23/02/2012 17:40 GMT | Updated 24/04/2012 06:12 BST

We Can't Ignore Young People's Demands, But Make Demands We Can Act On

When you say, "abolish capitalism", what do you want me to do? Do I take the banks down? That's ridiculous. Do I stop making and selling things? The world would stop turning. Make a demand I can act on.

This past Tuesday in 84 countries young people took to the streets, and their phones and computers to tell the rest of us that we're failing them. They said it was a Wake Up Call. I'm sympathetic. As a mother and one of those global leaders they criticise, I know they're right. We're not doing enough.

You can't blame them for their dissatisfaction. They look at the progress we've made in the world, but there are so many things that have gone wrong. Things we could fix. And they see these big gatherings with all of the CEOs and heads of governments and great minds, all this concentrated power with the means to fix things, and yet climate change gets worse, the banking crisis remains, the Greek problem is going to be with us for a long time.

When I was that young person, we lived in the eye of the storm. I grew up in apartheid South Africa. There were no weapons. You couldn't demonstrate. You risked your life just talking out loud about discontent. Now you tweet it. We have the tools. And my sense is that these young people look at us and say, "What's your problem? You have the tools and you do nothing."

Last month at Davos I tramped through the snow to see the Occupy protestors camped out there. They were kept well away from the conference. You literally had to go and find them. I feel a vague visceral empathy for them, but I don't know what they want.

I met a 22-year-old woman named Flurina Marugg. She was this passionate bright young light. I was so struck with this girl.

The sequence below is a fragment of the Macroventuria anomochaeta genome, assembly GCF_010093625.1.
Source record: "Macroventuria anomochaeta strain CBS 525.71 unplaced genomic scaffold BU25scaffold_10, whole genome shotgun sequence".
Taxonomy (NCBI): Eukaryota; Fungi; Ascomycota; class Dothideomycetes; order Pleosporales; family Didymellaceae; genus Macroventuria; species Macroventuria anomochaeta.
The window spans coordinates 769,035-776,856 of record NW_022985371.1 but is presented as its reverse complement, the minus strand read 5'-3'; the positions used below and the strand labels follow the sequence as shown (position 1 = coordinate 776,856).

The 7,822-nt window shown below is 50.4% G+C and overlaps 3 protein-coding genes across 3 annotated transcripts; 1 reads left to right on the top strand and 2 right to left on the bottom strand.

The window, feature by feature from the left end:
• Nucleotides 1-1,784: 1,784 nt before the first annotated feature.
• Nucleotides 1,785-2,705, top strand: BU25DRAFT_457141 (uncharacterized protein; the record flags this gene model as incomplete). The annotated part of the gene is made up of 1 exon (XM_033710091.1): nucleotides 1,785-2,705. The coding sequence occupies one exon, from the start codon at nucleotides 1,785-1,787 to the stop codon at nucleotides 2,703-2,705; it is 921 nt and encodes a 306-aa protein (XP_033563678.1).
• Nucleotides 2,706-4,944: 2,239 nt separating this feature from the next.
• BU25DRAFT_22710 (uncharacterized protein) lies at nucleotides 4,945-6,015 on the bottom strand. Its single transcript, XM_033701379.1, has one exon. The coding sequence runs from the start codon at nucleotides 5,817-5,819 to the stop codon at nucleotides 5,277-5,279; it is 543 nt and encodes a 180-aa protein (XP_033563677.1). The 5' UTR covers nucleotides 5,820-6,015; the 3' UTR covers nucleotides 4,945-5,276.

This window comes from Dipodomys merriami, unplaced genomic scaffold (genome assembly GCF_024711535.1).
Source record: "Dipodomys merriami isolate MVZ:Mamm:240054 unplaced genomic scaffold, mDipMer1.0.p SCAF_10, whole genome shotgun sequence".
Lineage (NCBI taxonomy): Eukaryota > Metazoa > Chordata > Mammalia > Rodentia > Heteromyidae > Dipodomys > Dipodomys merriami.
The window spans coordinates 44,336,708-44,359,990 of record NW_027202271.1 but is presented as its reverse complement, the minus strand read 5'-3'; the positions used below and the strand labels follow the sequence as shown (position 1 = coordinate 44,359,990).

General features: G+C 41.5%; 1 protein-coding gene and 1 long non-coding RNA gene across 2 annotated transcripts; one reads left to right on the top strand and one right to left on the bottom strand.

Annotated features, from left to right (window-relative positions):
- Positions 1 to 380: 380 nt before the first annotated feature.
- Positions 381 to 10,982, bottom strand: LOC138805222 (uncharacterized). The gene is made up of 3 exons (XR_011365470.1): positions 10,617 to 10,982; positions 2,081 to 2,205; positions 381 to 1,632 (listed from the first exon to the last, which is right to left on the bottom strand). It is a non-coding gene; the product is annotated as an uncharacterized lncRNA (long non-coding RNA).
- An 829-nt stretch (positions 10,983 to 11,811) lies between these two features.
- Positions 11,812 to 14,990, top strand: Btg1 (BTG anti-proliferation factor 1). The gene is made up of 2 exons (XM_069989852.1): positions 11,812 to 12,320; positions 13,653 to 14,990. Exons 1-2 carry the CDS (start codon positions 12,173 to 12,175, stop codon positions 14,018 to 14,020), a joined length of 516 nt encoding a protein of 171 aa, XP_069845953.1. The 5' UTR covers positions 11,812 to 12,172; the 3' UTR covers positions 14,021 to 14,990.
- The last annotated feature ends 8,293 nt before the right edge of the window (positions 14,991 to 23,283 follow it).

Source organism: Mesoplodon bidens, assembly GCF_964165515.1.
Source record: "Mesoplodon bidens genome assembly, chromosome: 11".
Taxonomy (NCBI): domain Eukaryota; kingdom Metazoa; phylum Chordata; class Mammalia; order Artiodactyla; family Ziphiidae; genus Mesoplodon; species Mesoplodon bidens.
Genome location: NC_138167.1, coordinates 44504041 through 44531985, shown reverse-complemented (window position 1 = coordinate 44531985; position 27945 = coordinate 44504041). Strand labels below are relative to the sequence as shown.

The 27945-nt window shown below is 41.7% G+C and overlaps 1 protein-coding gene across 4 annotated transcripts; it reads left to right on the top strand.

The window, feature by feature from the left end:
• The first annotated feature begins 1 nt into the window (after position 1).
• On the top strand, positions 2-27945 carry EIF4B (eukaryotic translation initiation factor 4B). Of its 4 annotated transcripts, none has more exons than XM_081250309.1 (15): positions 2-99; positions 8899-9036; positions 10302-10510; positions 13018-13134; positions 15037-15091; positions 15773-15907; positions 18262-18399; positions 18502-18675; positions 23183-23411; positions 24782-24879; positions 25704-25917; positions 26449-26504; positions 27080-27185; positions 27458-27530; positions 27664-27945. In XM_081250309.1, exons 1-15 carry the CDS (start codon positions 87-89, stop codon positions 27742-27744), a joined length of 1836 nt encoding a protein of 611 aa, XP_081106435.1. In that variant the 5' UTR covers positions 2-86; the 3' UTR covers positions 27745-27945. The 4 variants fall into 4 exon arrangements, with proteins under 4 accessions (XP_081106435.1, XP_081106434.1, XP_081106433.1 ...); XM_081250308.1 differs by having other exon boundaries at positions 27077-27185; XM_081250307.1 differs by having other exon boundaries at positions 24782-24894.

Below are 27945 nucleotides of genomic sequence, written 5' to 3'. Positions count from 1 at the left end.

Yet the more I asked about what she wanted, the bigger the demands. They want us to fix the world, fix everything that's wrong. That's hopeless.

When you say, "abolish capitalism", what do you want me to do? Do I take the banks down? That's ridiculous. Do I stop making and selling things? The world would stop turning. Make a demand I can act on.

We are listening. We can't afford not to. We've seen the power young peoples' voices have and how quickly they spread over social media, and how growing dissatisfaction can topple governments. I heard Paul Polman, CEO of Unilever, say that if a regime can fall in four weeks, a brand can disappear in a nanosecond. We can't afford to think we can do as we like with this generation.

The issues are real - a lack of jobs, environmental problems, healthcare issues and so on. But these issues and how to resolve them must be properly communicated. At the World Economic Forum, I didn't hear a demand I could act on, or anybody could act on. The media ignored them. If you don't have a clear message about what you want, you cannot reasonably expect the world's media to help you get that message across.

They must demand the possible, educate themselves about the issues, and engage with people who can make things happen. FW de Klerk and Nelson Mandela talked. And see what happened there.

In 2009, with David Jones, Global CEO of Havas, we created an organisation called One Young World to give young people a global platform to make demands we could all act on. David's view was that we needed to harness the energy of young people, their minds, social media savvy and so many talents to create positive change. Exactly 823 young people showed up at our first gathering in London. At the next one in Zurich, there were more than 1,200 from 171 countries.

Now, three years on, these young people have issued a Wake Up Call. The calls they've made to political and business leaders are specific, straight-forward and achievable. And there are so many of them.

On Tuesday morning in Kathmandu dozens of young activist accompanied disabled people to the Ministry of Local Development to demand access for all into public buildings. They had to stop at the steps where the disabled people could go no further. The Minister himself had to walk down the stairs to meet with them. The moment was intense and that image spoke louder than words. I felt so proud. These young people used their enthusiasm and energy wisely. The next thing you know, you're getting a wheelchair ramp to a ministry building in Nepal.

Kate Robertson is the UK Group Chairman of Euro RSCG and co-founder of the international youth summit One Young World along with co-founder David Jones, Global CEO Havas.